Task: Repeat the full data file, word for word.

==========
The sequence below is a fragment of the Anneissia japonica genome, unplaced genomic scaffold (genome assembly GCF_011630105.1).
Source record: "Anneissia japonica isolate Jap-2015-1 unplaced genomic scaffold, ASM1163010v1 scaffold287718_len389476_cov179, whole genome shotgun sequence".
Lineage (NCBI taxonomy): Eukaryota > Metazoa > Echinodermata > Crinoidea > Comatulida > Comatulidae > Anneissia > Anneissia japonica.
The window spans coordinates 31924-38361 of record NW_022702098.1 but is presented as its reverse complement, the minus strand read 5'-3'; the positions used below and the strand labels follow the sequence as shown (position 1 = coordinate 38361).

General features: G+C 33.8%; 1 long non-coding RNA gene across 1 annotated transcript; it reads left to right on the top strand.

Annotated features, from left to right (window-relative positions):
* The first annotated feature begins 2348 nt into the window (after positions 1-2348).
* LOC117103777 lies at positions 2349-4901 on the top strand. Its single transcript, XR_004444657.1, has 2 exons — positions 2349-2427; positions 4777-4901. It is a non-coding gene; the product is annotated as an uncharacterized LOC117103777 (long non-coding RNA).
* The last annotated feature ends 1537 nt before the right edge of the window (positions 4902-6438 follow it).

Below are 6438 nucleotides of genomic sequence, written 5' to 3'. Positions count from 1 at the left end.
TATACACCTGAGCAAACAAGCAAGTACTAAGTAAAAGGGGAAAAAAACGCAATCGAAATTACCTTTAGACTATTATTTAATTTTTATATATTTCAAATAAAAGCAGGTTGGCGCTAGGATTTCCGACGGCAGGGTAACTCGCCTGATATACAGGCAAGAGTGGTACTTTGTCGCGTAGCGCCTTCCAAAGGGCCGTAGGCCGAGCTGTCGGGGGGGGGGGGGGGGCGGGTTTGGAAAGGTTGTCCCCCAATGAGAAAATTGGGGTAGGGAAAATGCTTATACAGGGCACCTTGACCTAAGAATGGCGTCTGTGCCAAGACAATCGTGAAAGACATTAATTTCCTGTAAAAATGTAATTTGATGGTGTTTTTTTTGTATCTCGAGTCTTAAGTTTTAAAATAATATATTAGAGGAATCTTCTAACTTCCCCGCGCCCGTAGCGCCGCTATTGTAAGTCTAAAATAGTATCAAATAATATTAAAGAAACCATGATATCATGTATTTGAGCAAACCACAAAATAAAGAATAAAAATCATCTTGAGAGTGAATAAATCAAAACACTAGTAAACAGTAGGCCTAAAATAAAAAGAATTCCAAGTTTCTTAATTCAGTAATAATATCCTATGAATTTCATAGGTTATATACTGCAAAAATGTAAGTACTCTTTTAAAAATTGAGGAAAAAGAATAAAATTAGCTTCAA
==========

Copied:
The sequence below is a fragment of the Anneissia japonica genome, unplaced genomic scaffold (genome assembly GCF_011630105.1).
Source record: "Anneissia japonica isolate Jap-2015-1 unplaced genomic scaffold, ASM1163010v1 scaffold287718_len389476_cov179, whole genome shotgun sequence".
Lineage (NCBI taxonomy): Eukaryota > Metazoa > Echinodermata > Crinoidea > Comatulida > Comatulidae > Anneissia > Anneissia japonica.
The window spans coordinates 31924-38361 of record NW_022702098.1 but is presented as its reverse complement, the minus strand read 5'-3'; the positions used below and the strand labels follow the sequence as shown (position 1 = coordinate 38361).

General features: G+C 33.8%; 1 long non-coding RNA gene across 1 annotated transcript; it reads left to right on the top strand.

Annotated features, from left to right (window-relative positions):
* The first annotated feature begins 2348 nt into the window (after positions 1-2348).
* LOC117103777 lies at positions 2349-4901 on the top strand. Its single transcript, XR_004444657.1, has 2 exons — positions 2349-2427; positions 4777-4901. It is a non-coding gene; the product is annotated as an uncharacterized LOC117103777 (long non-coding RNA).
* The last annotated feature ends 1537 nt before the right edge of the window (positions 4902-6438 follow it).

Below are 6438 nucleotides of genomic sequence, written 5' to 3'. Positions count from 1 at the left end.
TATACACCTGAGCAAACAAGCAAGTACTAAGTAAAAGGGGAAAAAAACGCAATCGAAATTACCTTTAGACTATTATTTAATTTTTATATATTTCAAATAAAAGCAGGTTGGCGCTAGGATTTCCGACGGCAGGGTAACTCGCCTGATATACAGGCAAGAGTGGTACTTTGTCGCGTAGCGCCTTCCAAAGGGCCGTAGGCCGAGCTGTCGGGGGGGGGGGGGGGGCGGGTTTGGAAAGGTTGTCCCCCAATGAGAAAATTGGGGTAGGGAAAATGCTTATACAGGGCACCTTGACCTAAGAATGGCGTCTGTGCCAAGACAATCGTGAAAGACATTAATTTCCTGTAAAAATGTAATTTGATGGTGTTTTTTTTGTATCTCGAGTCTTAAGTTTTAAAATAATATATTAGAGGAATCTTCTAACTTCCCCGCGCCCGTAGCGCCGCTATTGTAAGTCTAAAATAGTATCAAATAATATTAAAGAAACCATGATATCATGTATTTGAGCAAACCACAAAATAAAGAATAAAAATCATCTTGAGAGTGAATAAATCAAAACACTAGTAAACAGTAGGCCTAAAATAAAAAGAATTCCAAGTTTCTTAATTCAGTAATAATATCCTATGAATTTCATAGGTTATATACTGCAAAAATGTAAGTACTCTTTTAAAAATTGAGGAAAAAGAATAAAATTAGCTTCAA